I can personally relate to Alisha’s difficulties getting her pain medications. A young friend of mine is crippled by excruciating pain from a fused spine, the result of Spina Bifada. Without pain medication (Morphine) he would need to remain bedridden, unable to get up for any reason, even to go to the bathroom.

    One day, he went to the hospital, only a block from his home, to renew his prescription. That part was easy – he’d done it many times. However, on the way home the prescription slipped out of his pocket and was lost. He called the hospital and was coldly informed by the nurse that he’d have to wait 30 days before getting a new one.

    Clearly, this wasn’t good, and he was in a panic. I put him in touch with the hospital’s ombudsman, and the very next day he had his prescription. What bothers me is that hospital staff (at a Catholic hospital) would knowingly deny pain care to someone they know depends on it to be able to function just to avoid doing extra paperwork (which is all this turned out to be about.)

  35. Edward Hafner October 14, 2016 at 12:21 am #

    I’m certain we all hope and pray Alisha’s young daughter will have a safe future under the guardianship of her relatives.
    But that future will still be filled with much of the craziness Alisha railed about in her posts.
    Many moons ago in another post I have forgotten, I pledged $500.00 to anyone who could come up with a way to promote the Free Range Kids philosophy to kids in their schools. A few emails were exchanged but nothing much came of them.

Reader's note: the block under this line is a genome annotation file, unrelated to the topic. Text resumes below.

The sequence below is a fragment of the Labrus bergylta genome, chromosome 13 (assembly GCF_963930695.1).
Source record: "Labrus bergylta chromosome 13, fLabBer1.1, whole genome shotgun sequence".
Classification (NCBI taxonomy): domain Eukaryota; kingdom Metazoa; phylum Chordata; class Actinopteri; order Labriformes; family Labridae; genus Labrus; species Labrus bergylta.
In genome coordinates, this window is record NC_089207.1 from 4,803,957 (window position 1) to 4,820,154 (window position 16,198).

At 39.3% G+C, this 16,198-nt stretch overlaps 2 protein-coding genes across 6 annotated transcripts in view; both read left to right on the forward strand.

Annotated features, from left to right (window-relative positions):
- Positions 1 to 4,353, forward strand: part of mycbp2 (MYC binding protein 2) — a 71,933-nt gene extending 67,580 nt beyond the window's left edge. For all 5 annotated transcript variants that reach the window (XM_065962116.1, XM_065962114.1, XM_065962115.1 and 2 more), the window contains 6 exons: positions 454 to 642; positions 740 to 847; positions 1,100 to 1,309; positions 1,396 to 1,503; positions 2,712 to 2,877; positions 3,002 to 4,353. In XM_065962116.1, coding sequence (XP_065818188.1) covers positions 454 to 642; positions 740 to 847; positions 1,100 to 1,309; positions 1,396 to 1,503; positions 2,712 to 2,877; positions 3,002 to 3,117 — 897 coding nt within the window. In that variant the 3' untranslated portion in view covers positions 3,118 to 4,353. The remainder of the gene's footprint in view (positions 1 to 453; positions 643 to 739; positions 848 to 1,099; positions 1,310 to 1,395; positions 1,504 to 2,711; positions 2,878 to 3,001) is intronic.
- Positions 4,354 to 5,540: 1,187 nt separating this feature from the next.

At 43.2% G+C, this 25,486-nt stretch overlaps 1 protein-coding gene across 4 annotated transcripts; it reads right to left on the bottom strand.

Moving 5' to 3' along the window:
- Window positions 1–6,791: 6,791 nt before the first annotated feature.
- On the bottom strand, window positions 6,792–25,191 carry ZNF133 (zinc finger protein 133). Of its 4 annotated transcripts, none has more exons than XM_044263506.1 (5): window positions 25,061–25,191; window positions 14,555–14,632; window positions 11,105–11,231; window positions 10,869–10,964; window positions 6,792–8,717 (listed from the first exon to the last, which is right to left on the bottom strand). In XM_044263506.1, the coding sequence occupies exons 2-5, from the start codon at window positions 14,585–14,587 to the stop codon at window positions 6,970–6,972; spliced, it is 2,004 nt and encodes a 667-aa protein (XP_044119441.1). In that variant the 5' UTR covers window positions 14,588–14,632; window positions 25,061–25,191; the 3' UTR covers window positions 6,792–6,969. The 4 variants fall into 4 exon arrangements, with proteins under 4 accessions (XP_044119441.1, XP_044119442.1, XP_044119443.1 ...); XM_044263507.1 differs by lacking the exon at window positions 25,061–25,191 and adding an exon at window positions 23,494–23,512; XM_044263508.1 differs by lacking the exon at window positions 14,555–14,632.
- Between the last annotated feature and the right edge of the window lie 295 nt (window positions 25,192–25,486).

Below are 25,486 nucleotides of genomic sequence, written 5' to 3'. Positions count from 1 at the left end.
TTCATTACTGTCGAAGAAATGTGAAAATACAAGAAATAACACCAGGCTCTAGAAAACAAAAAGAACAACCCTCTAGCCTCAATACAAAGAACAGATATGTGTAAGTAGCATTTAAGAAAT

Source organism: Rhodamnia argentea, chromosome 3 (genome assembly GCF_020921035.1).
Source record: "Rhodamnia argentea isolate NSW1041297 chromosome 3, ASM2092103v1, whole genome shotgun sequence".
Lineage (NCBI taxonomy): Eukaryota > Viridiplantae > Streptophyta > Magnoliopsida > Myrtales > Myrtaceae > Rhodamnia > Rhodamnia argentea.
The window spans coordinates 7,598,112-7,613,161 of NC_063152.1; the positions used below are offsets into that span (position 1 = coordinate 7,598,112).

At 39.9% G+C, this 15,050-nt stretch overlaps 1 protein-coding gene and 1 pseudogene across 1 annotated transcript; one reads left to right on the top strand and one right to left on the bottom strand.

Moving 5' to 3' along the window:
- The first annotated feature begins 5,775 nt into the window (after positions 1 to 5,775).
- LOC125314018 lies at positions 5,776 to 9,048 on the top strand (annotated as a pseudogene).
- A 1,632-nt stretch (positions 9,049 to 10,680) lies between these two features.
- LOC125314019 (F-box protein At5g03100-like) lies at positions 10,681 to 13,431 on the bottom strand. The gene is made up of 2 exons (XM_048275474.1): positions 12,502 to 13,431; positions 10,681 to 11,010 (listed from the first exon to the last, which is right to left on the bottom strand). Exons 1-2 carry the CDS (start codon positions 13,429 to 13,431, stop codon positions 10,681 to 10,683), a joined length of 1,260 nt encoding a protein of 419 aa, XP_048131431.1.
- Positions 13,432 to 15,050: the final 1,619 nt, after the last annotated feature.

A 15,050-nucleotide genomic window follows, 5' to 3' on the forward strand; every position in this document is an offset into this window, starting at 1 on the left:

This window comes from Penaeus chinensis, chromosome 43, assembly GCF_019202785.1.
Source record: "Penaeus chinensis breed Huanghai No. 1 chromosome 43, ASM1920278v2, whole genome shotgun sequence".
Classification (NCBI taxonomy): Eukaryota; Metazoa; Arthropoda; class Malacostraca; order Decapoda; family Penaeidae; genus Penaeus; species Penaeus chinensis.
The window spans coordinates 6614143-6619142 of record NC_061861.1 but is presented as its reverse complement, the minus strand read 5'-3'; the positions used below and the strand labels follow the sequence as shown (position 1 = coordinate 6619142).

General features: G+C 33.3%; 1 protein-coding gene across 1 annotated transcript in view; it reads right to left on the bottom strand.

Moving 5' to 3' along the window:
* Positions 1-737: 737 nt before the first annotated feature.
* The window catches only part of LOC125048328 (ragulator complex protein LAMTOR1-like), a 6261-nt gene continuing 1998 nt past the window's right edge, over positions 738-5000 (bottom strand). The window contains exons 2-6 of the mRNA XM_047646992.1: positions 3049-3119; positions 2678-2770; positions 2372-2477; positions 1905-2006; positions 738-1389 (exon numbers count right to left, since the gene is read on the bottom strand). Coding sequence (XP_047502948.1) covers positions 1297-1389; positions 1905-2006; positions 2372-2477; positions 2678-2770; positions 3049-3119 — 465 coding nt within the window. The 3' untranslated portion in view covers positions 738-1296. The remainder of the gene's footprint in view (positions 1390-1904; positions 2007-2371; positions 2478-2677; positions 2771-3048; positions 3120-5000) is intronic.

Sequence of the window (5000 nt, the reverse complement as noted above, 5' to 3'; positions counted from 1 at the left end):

Just now I remembered the “DONATE” button on this sites banner. In Memory of Alisha and because I know (and I’m sure Alisha knew) Lenore will put it to good use, I donated that money to FRK.
    Peace to Alisha and sympathy to her family.

  36. sexhysteria October 14, 2016 at 2:32 am #

    I feel so sorry for the child. I hope she will be well cared for and eventually overcome the tragedy.

  37. James Pollock October 14, 2016 at 5:58 am #

    “The difference is an insulin dependency does not have the same ability to ruin lives.”

    Really? Tell an insulin-dependent diabetic that they can’t have any more insulin because they’re ruining their life with their dependency, and see just how desperate to get it they’ll become. Will they lie? Will they steal? Or will they just say “yeah, it’s been a good life” and roll over to die?

    The difference is in the actions and reactions of other people. A person says “I need insulin” and other people go “yeah”. A person says “I need (opioid) and people suddenly get moralistic. No, they say. You can’t have it because you might become addicted. True enough, in the beginning. But after they’re addicted… just stopping stops being an option.